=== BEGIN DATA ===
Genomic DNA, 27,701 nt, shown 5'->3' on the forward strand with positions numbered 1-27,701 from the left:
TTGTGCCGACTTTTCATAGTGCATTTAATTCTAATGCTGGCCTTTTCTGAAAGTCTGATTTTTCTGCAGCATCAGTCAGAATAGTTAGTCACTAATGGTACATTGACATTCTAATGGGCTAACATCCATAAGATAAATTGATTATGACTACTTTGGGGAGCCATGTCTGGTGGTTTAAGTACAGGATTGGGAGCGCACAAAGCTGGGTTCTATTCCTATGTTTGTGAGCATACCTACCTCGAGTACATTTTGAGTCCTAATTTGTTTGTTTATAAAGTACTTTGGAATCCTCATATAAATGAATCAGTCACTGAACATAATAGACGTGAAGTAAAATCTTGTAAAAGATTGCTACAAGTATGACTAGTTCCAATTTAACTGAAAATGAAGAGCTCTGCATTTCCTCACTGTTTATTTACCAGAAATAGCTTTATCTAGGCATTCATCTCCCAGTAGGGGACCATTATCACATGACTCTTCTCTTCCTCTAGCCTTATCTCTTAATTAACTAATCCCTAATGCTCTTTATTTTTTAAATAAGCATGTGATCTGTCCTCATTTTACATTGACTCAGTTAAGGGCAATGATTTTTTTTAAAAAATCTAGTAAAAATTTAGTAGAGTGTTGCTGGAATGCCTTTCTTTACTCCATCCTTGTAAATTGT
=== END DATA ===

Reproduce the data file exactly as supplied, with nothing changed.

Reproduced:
Genomic DNA, 27,701 nt, shown 5'->3' on the forward strand with positions numbered 1-27,701 from the left:
TTGTGCCGACTTTTCATAGTGCATTTAATTCTAATGCTGGCCTTTTCTGAAAGTCTGATTTTTCTGCAGCATCAGTCAGAATAGTTAGTCACTAATGGTACATTGACATTCTAATGGGCTAACATCCATAAGATAAATTGATTATGACTACTTTGGGGAGCCATGTCTGGTGGTTTAAGTACAGGATTGGGAGCGCACAAAGCTGGGTTCTATTCCTATGTTTGTGAGCATACCTACCTCGAGTACATTTTGAGTCCTAATTTGTTTGTTTATAAAGTACTTTGGAATCCTCATATAAATGAATCAGTCACTGAACATAATAGACGTGAAGTAAAATCTTGTAAAAGATTGCTACAAGTATGACTAGTTCCAATTTAACTGAAAATGAAGAGCTCTGCATTTCCTCACTGTTTATTTACCAGAAATAGCTTTATCTAGGCATTCATCTCCCAGTAGGGGACCATTATCACATGACTCTTCTCTTCCTCTAGCCTTATCTCTTAATTAACTAATCCCTAATGCTCTTTATTTTTTAAATAAGCATGTGATCTGTCCTCATTTTACATTGACTCAGTTAAGGGCAATGATTTTTTTTAAAAAATCTAGTAAAAATTTAGTAGAGTGTTGCTGGAATGCCTTTCTTTACTCCATCCTTGTAAATTGT